Why use health data?
Healthcare systems are challenged by growing and ageing populations who are living with more chronic disease. There is a need for more effective and smarter medicine to deliver better care to patients. New opportunities are arising for treatment through genetics. Better decision making is possible using algorithms and artificial intelligence. All this needs to be delivered within the same healthcare budgets. Learning more from health data can contribute to discoveries that will show us how to make these improvements.
Every country needs to use its population‘s health data to learn how healthcare can be better delivered.
When all health providers caring for you have access to your up-to-date health data, they are able to provide more efficient, higher quality, safer and more personalised care and care coordination.
Patients looking into their own health data have insight in how their health is evolving over time. They will be more health literate and more empowered. They will adapt their lifestyle more easily which has a positive impact on outcomes and increases quality of life. Moreover, they will better interact with their health and care professionals.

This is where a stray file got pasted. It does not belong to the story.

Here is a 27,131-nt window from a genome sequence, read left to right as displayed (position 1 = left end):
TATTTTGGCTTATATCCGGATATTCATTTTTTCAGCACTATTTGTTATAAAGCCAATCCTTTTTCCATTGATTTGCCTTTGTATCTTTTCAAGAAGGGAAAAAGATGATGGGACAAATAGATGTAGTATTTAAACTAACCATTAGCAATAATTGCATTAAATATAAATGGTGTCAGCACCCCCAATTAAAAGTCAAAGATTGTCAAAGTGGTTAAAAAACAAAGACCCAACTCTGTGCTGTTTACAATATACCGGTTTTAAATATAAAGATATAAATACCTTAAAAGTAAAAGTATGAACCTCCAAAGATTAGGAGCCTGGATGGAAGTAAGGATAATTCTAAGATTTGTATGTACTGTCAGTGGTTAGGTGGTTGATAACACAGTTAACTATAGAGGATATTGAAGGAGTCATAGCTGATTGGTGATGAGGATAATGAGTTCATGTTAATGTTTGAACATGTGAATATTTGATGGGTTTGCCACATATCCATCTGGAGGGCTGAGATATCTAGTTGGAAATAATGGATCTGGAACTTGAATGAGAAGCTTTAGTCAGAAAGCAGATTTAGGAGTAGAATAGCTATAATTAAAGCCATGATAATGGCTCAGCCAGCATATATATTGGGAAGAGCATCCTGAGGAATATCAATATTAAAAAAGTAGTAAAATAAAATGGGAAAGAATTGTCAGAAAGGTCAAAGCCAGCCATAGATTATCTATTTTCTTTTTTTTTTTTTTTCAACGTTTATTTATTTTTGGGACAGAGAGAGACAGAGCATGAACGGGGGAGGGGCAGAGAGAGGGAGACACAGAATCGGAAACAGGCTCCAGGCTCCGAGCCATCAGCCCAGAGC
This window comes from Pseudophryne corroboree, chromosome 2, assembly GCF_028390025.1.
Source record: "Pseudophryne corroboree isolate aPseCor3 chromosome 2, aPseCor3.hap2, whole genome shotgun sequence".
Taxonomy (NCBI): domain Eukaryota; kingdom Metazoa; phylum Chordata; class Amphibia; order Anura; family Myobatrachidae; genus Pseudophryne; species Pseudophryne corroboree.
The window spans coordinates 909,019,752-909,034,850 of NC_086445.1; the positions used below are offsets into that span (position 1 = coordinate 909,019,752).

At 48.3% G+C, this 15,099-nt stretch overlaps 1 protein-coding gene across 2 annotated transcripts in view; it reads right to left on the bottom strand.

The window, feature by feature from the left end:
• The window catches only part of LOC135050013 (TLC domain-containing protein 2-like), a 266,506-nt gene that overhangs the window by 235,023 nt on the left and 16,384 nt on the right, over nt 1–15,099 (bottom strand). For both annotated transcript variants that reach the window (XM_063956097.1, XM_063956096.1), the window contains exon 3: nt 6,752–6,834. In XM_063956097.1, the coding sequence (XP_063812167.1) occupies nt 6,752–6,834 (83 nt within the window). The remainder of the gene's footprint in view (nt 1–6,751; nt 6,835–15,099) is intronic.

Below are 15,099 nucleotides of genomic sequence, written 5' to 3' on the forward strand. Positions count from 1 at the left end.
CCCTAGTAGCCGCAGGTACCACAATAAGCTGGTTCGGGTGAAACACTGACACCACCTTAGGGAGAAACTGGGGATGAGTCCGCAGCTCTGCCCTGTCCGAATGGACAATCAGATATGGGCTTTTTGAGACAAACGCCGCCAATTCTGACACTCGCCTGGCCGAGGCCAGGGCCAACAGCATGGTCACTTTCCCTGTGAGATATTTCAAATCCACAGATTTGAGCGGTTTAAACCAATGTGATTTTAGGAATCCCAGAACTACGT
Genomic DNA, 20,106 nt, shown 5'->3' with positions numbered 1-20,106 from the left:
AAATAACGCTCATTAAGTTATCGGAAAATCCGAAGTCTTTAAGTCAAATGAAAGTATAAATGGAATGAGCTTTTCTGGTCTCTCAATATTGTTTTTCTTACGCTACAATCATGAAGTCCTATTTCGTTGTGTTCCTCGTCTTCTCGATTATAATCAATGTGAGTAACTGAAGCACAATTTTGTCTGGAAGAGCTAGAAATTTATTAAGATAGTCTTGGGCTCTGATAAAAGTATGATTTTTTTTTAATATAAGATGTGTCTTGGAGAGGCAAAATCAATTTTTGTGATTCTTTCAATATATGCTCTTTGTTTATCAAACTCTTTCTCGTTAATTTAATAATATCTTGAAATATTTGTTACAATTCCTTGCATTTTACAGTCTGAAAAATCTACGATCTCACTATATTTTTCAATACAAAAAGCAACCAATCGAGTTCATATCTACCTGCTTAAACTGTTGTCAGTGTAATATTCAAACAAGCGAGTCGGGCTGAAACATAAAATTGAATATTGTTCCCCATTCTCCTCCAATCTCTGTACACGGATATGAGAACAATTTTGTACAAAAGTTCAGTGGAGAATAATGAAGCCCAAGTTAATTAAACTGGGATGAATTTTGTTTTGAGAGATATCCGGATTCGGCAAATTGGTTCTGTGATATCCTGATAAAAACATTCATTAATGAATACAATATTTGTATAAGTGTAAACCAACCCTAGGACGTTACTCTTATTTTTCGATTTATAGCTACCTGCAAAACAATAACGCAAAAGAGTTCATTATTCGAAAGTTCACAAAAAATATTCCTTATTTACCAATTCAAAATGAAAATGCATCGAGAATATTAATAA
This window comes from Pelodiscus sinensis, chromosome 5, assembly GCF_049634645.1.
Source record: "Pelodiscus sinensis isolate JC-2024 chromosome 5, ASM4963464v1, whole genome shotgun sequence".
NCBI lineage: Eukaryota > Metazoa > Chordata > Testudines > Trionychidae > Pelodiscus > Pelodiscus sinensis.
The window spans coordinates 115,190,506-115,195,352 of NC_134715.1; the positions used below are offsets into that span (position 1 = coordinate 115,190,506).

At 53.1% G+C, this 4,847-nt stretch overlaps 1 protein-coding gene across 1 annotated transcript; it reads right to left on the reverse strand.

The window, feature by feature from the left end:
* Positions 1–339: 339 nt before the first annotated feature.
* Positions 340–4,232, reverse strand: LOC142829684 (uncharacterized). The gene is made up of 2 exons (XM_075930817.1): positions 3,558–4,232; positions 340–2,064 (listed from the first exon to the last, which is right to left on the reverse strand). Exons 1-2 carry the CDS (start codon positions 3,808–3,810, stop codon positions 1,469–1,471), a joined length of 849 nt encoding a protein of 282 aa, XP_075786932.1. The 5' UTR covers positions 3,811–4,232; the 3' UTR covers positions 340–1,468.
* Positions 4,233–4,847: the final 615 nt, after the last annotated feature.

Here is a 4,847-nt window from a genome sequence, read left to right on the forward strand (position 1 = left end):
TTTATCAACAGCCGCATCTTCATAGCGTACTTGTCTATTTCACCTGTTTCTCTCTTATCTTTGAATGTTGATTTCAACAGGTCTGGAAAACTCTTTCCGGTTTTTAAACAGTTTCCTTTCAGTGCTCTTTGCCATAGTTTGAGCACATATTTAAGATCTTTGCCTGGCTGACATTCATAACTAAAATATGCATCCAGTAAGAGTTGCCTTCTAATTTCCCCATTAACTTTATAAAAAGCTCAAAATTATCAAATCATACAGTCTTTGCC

Health data provided to scientific research will speed up the development of new medical products and treatments for individuals who need them.
There are a number of vitally needed healthcare improvements that are developed by different organisations working with health data, for example to:
identify risk factors and speed up diagnosis
identify pathways in disease transmission, thus preventing diseases or conditions
predict outcomes and increase the effectiveness of treatments
improve quality and safety of treatments
improve public health strategy.
Individual health and care professionals and care provider organisations can use health data to:
redesign better care pathways
improve patient care
gain insights for strategic planning and organisational quality improvement
utilise healthcare resources more efficiently
participate in more clinical research.
Health data can support research organisations and scientific associations to develop new treatments and devices, for example:
a new drug to help tackle a cancer that is difficult to treat, developed by a pharmaceutical company
an infusion pump that delivers a controlled dose of medication to somebody on a continuous basis while they are at work or at home, developed by a medical device manufacturer
a smart monitoring system that gives the patient an alert on their mobile phone when a blood measurement needs urgent attention, developed by a health software company
a better way to support patients with advanced dementia in their home, pioneered by a social services organisation.